Another great burger was had in Tuscon, at the Surly Wench Pub. It was the "Red Rooster", a burger drenched in chili and hot sauce with cheddar and grilled onion. I missed spicy food, and this was the first kick in the ass back to Southwest spicy eating. Other incredible meals included:
  • everything we ordered at Miller's Restaurant in Portland
  • breakfast catering by Apulent, a first-class Seattle catering/venue company
  • my aunt Sally's home-made French toast w/ mixed berries in Bellevue
  • Creole food at Joey K.'s in New Orleans 
  • the most amazing blueberry waffles EVER at all Waffle House locations (if only they had these in CA)
  • "Greek Burgers" at a restaurant (whose name escapes me) in Kenosha, Wisconsin
  • Francis' grilled cheese curd sandwiches--cheese curds are quite tasty
  • Fat Tire 1554 on draught - it's a dark, delectable meal indeed


August through now:
August was my "tour recovery period", which wasn't so much a recovery as a "wait, we're not driving 10 hours tomorrow to the next place? Why don't we have more tour shows lined up?" kind of feeling. August was spent getting back into the swing of summer in beautiful San Diego. July whirled by incredibly fast, but none of those cities were my home town. I missed this place. The cool ocean breezes, the sunsets, the local familiarity, and everything that I am working towards in my career.

A few months ago I decided to get back into the school world to learn evermore. But the classes themselves remind me of how many people are apathetic and generally unmotivated. It doesn't require much to enter into college, and it's easy to succeed at if you care about what you're learning and pay attention to the lessons! It is partially about obedience as well, since you have to do exactly as the teachers say to keep your scores high. This view is different from any I've ever felt towards school. Or maybe it hasn't dawned on me until now. Nonetheless, I am incredibly happy sponging up so much good stuff to work with.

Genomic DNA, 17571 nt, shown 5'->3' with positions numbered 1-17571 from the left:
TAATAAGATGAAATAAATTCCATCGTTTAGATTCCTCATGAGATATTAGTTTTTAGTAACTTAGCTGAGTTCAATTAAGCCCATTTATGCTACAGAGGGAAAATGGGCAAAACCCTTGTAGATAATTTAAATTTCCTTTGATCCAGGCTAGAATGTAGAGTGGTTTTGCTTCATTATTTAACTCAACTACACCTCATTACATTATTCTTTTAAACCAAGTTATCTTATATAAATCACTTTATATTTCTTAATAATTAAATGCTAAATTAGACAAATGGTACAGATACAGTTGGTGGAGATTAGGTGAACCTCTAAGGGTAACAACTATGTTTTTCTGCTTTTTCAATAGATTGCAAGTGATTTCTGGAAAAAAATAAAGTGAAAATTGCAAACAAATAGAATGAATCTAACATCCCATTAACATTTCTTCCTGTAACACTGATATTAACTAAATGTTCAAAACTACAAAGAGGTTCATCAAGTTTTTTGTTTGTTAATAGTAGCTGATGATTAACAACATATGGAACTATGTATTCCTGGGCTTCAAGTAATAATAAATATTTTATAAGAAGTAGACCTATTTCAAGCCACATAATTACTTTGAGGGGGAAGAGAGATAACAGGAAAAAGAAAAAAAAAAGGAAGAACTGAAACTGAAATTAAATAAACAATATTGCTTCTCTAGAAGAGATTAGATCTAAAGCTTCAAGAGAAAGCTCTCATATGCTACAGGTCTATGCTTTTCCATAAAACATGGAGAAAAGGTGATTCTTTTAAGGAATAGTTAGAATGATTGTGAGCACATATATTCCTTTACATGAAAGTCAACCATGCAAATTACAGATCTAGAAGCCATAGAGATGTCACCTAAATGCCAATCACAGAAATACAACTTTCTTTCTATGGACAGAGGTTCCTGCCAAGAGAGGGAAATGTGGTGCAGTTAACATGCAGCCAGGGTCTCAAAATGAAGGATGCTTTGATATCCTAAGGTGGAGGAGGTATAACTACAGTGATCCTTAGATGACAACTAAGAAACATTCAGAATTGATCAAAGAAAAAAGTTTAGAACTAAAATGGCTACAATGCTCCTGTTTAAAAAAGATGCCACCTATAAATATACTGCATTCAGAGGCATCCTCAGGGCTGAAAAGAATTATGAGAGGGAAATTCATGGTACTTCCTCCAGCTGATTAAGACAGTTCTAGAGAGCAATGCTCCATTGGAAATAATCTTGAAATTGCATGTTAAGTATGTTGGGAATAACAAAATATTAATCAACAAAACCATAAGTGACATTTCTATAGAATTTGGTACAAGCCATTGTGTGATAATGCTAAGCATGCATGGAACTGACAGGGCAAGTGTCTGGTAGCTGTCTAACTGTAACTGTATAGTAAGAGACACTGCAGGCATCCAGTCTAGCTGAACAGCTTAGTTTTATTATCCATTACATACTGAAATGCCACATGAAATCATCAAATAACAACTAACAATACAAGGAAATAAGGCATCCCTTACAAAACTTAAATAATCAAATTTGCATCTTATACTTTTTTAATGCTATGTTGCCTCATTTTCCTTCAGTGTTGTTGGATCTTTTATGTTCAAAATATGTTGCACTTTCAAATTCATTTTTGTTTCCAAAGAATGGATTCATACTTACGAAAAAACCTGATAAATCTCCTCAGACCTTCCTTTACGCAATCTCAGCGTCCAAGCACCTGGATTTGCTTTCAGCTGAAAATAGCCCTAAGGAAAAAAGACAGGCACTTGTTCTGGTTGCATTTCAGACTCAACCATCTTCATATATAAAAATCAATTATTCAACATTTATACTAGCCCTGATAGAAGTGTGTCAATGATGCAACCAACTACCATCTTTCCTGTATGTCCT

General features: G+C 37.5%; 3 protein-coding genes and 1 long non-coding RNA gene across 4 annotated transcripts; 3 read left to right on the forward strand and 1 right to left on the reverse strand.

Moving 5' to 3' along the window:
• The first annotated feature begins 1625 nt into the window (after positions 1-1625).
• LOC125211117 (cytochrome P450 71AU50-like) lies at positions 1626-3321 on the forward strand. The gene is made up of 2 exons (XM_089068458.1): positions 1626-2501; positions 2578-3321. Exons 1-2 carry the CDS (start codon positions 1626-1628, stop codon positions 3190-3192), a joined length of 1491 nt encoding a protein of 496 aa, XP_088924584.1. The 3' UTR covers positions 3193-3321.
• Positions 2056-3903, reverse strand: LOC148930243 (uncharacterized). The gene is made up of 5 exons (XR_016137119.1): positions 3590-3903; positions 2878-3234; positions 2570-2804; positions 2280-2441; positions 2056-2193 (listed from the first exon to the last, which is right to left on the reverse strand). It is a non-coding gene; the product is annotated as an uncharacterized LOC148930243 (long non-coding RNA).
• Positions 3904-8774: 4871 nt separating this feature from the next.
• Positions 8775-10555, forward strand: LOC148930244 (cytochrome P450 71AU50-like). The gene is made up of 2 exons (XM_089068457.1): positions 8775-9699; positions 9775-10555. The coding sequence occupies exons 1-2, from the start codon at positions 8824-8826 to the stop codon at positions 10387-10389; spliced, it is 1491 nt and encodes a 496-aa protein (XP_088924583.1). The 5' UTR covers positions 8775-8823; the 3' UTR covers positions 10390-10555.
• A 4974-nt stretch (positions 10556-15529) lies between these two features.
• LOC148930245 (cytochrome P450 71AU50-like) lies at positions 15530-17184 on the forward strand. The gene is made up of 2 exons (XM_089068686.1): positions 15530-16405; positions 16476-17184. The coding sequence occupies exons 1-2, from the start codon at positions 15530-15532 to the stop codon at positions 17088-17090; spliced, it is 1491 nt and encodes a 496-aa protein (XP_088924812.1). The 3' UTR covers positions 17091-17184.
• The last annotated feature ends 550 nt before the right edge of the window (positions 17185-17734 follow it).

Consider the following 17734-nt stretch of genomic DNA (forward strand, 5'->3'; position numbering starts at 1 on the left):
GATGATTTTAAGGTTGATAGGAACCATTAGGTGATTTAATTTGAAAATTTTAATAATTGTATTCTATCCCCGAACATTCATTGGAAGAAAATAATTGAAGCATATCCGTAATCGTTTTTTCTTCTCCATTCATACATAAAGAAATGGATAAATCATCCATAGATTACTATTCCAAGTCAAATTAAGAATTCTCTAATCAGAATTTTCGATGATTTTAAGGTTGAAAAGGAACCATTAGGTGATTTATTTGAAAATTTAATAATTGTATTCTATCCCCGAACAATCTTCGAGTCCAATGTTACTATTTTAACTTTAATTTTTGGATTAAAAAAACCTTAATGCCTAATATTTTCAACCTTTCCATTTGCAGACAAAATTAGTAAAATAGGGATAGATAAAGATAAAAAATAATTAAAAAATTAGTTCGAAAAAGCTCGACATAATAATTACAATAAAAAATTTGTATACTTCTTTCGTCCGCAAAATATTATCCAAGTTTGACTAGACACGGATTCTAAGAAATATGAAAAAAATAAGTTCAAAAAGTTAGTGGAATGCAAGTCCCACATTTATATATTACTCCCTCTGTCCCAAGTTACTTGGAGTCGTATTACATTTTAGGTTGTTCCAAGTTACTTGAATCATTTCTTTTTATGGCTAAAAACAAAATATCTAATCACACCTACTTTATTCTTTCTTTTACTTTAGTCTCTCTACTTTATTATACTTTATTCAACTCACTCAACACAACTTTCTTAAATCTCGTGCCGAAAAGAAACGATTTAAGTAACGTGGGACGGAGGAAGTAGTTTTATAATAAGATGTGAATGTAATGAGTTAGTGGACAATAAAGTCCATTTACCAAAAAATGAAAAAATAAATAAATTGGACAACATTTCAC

My DJ business is picking up, and keeping me busy with the development aspect, which is spectacular. Wait, you didn't know I DJ? Please tell your friends and family. I donate a significant amount of my earnings to various music and education programs throughout San Diego, since our music education system is so disastrous and appallingly under-funded.


Oddwood is still playing shows and preparing to undertake album #3 for release next Spring. We just rocked a fun private party chock full of live parrots, a keg of Blue Moon, and an entire roast pig. I enjoyed all three of those things, the lattermost treating me to not only the oinklicious body meat, but skin chips and delicate cheek and neck sections too. And amazing coleslaw to boot! Boy, there's a lot of food in this post...


Bolivia's still in sight, set for February and March of next year.



In conclusion, I leave you with this (Our first music video):


Photo by Duc Duong


All for now, more for later. Until then, this is Drew Peters.